The Panthers opened up practice Tuesday simulating field goals and both kickers went five-for-five from about 35 yards out.

Redshirt senior punter Kirk Christodoulou chimed in on the competition too, saying the battle is just as much a mental one as it is physical for the two young kickers.

“They’ve both been working really hard,” Christodoulou said. “I’m honestly very curious to see how it ends up unfolding, they’ve both done a phenomenal job all camp … camp is more a mental battle than it is a physical battle. We all know that we can kick nice balls, snap nice balls, but how to do it consistently with a positive attitude and a good mindset is the biggest thing.”

Israel Abanikanda’s expanded role 

One of the most talked about stories this camp has been the emergence and evolution of sophomore running back Israel Abanikanda. According to the running back, he’s put on nearly 30 pounds in the gym since last year’s camp. Although he’s certainly developed physically, the sophomore credits “buying in” mentally as a reason he’s poised for a big year.

“Freshman year I wasn’t really buying in,” Abanikanda said. “Right now, I’m starting to really buy in … it’s working.”

Abanikanda has looked solid catching the football this week, a skill that will serve as a valuable safety blanket for super-senior quarterback Kenny Pickett. But it’s his speed that has impressed his teammates the most in camp.

“He’s explosive,” redshirt junior offensive lineman Jake Kradel said. “He sees a hole and he takes it — he takes it for about 15, 20 [yards] and he’s gone.”

It’s tough for the coaching staff to dismiss junior running back Vincent Davis from the starter conversation, especially with his 247-yard performance against Georgia Tech in last year’s season finale still in the rearview mirror. Narduzzi was unwilling Tuesday to officially name either one of the backs as the official starter, but did admit Abanikanda was the group’s most consistent throughout camp.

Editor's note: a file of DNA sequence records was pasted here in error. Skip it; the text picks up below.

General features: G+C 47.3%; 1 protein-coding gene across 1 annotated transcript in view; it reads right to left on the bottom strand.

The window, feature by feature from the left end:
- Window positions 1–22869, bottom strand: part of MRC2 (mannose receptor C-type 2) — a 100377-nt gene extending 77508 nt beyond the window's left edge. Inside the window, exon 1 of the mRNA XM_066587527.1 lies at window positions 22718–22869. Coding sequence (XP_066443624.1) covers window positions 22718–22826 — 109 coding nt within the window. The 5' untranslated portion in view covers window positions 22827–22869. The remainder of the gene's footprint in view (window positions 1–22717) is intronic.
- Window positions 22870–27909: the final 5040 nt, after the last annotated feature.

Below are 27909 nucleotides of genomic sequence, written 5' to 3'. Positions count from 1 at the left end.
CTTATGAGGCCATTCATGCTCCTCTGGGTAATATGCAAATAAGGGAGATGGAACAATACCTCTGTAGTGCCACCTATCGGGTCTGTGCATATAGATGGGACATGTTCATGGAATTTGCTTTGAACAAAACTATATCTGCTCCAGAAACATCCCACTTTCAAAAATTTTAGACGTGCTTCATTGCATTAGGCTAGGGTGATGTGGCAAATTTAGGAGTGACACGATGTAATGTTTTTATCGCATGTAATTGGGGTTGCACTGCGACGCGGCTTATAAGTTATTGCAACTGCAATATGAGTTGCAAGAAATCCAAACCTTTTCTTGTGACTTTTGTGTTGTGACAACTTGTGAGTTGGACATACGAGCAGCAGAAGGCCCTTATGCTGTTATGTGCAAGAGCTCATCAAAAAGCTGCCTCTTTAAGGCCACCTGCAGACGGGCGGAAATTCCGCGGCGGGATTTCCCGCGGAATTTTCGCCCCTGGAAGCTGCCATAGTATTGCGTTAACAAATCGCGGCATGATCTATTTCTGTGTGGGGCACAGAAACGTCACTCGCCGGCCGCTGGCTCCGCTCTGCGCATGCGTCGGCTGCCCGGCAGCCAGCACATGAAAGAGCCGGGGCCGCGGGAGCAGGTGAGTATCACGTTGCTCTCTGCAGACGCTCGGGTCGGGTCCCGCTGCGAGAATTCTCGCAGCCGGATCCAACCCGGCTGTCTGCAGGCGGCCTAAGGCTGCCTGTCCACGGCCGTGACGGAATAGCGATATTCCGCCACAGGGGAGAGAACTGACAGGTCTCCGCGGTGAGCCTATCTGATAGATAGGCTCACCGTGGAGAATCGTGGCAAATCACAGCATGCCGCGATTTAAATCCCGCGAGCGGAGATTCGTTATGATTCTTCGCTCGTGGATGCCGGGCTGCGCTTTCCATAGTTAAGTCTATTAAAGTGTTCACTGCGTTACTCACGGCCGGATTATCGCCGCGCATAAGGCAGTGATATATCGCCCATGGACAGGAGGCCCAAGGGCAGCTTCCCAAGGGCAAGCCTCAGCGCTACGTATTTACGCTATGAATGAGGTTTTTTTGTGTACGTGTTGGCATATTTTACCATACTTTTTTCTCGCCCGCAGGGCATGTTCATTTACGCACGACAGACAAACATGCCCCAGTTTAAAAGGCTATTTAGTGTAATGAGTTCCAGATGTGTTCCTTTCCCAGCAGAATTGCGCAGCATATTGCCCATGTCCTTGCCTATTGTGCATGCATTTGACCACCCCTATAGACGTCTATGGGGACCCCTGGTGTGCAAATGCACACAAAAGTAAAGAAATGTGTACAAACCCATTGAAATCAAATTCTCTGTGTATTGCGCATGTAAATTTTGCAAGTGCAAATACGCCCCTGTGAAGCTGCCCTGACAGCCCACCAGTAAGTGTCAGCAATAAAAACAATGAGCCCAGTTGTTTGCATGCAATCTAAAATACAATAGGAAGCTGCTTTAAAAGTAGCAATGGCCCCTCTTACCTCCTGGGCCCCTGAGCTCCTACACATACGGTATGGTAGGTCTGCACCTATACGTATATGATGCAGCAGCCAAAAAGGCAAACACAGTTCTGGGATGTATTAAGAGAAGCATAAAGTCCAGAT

“It’s a back and forth slugfest,” Narduzzi said. “I’d still say Izzy is the guy you’d trust the most and it comes down to trust right now.”

The “We not me” mantra

The Panthers roster is laden with seniors — guys who are entering their final year of eligibility and played together for upwards of five years. Inherently, this team is one that seems to be very close to one another and a group that has certainly bought into the 2021 slogan — “we not me.”

“Our bond is great, it’s something I’ve never felt before,” redshirt senior offensive lineman Marcus Minor said when asked about his relationship with the other linemen. “When we have bad days we’re able to work it out, on good days we pat each other on the back … I’m excited for this group, I can’t wait to keep balling with them.”

With less than 10 days to kickoff, Narduzzi feels this may be the tightest group of players he has ever had the opportunity to coach.

“I think our kids are locked in,” Narduzzi said. “I love the team we have, I think the chemistry is good, I think we’re close, I think we’re tightknit … it’s been a long camp, they’ve been together, spent a lot of time together. I think we’re a heck of a lot closer now than we were at the beginning of the summer.”

The Panthers will kickoff their season on Sept. 4 against the UMass Minutemen at Heinz Field.